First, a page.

$29K Survivor Two-Owner ’59 Thunderbird With 41k Miles Is Rarer Than a Four-Leaf Clover

However, America longed for changes in the little roadster, and Ford didn’t waste time complying with its customers’ wants. An extra row of seats was shoved between the driver and the trunk. Most importantly, the coupe-ranked automobile received much-coveted amenities of full-sized models that became available on the mid-sized Thunderbird.

This unsung hero of our article has one particular detail that sets it apart from the flock: its ownership spans sixty-three years and two proprietors. The original buyer purchased the automobile when Dwight Eisenhower was in office. The couple held on to each other for a solid 59 years. Talk about dedication to a car model!

The bird received limitless affection, and nothing has changed on it. Or inside it – the automobile is still wearing its original raiment from ’59. “They’re only original once” holds water here – even the rust is original on this thoroughbred’s body, undercarriage, wheels, and whatnot. I guess “rust-free” fame is limited even in California, where the car spun its rubbers for most of its existence.

The gallery holds sufficient evidence of the Square Bird’s condition – which is not bad for a survivor as old as the Space Age. Add the rarity of stock shift-on-column and the pull-lever overdrive, and we have the Holy Grail. Out of the 57,000 or so T-Birds made in ’59, 850 of them had both these options. Few are still around – and there are more Santa sightings than all-around originals.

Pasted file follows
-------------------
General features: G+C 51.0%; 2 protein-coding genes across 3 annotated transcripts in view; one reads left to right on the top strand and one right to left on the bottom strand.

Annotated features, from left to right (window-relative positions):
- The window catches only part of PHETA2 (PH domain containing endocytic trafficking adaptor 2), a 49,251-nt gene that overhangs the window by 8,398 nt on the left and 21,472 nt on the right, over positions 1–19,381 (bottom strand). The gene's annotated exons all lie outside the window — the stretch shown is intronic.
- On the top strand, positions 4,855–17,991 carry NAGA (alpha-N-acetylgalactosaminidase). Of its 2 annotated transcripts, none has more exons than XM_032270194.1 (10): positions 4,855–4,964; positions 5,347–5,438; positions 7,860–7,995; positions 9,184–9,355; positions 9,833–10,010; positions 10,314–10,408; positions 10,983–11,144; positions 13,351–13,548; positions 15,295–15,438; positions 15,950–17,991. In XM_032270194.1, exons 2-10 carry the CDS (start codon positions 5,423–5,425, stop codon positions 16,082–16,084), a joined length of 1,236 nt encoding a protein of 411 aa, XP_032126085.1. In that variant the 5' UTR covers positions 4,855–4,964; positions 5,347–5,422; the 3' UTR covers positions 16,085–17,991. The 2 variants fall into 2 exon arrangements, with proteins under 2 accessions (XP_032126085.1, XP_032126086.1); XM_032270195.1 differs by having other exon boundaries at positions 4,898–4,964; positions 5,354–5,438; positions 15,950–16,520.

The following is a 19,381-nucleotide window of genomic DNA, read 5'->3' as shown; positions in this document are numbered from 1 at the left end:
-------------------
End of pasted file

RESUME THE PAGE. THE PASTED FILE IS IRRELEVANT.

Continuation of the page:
Almost 42,000 miles – 67,000 km (all as original as the car) – after leaving the factory floor, the vehicle is offered for sale. Classic Auto Mall from Morgantown, PA, has the rare T-Bird on display in all its 2022 splendor. A curious onlooker or downright potential buyer will be treated to the view of 352 CID (5.8-liter) “Thunderbird Special V8” still wearing the blue hue of Ford. The single four-barrel carburetor fed the 300 hp inside the block and extorted 395 lb-ft (536 Nm) from the pistons.

A manual three-speed gearbox coupled to Ford’s nine-inch 3.10-ratio rear – with overdrive in between – puts the spin on the wheels. The unrestored Diamond Blue over the two-tone (dark and light) blue interior is still fresh and energetic, but time has put its mark on the bird. It’s not the wrinkles of neglect or scars of adverse weather battles but more of a touch of patina nobility.

The clear dash with three gauges offers the driver an unobscured vision of the speed, fuel level, coolant temperature, and time. The authentic, blue-rimmed steering wheel wears the six-decades-ago Thunderbird emblem wrapped with the “Power Steering” catchphrase.

Ford kept a minimalist approach to the interior design of the second-gen personal luxury car. The Select Aire temperature-setting knob below the center-dash radio is a cool (PUN happily coincidental) feature even today. It keeps its style – without the myriad of adjustments available in contemporary automobiles. Back then, there were two options: Cold or Warm, depending on the outside elements.


Apart from the rust and stains, leaks are visible on the differential and overdrive housings. The lefthand side exhaust manifold leaks – according to the owner. The seller notes that the car runs, drives, and brakes well, but the brake and reverse lights don’t work, the horn is mute, the radio won’t turn on, and the wipers don’t cycle.

But all those inconveniences fade when seen through the pair of crystal collector glasses – received by ’59 buyers and included in the sale price of $28,900. Accompanying the automobile – and the vintage glasses – are the Historic Preservation and Original Features Certificate, the original build sheet, and various documents from the first owner.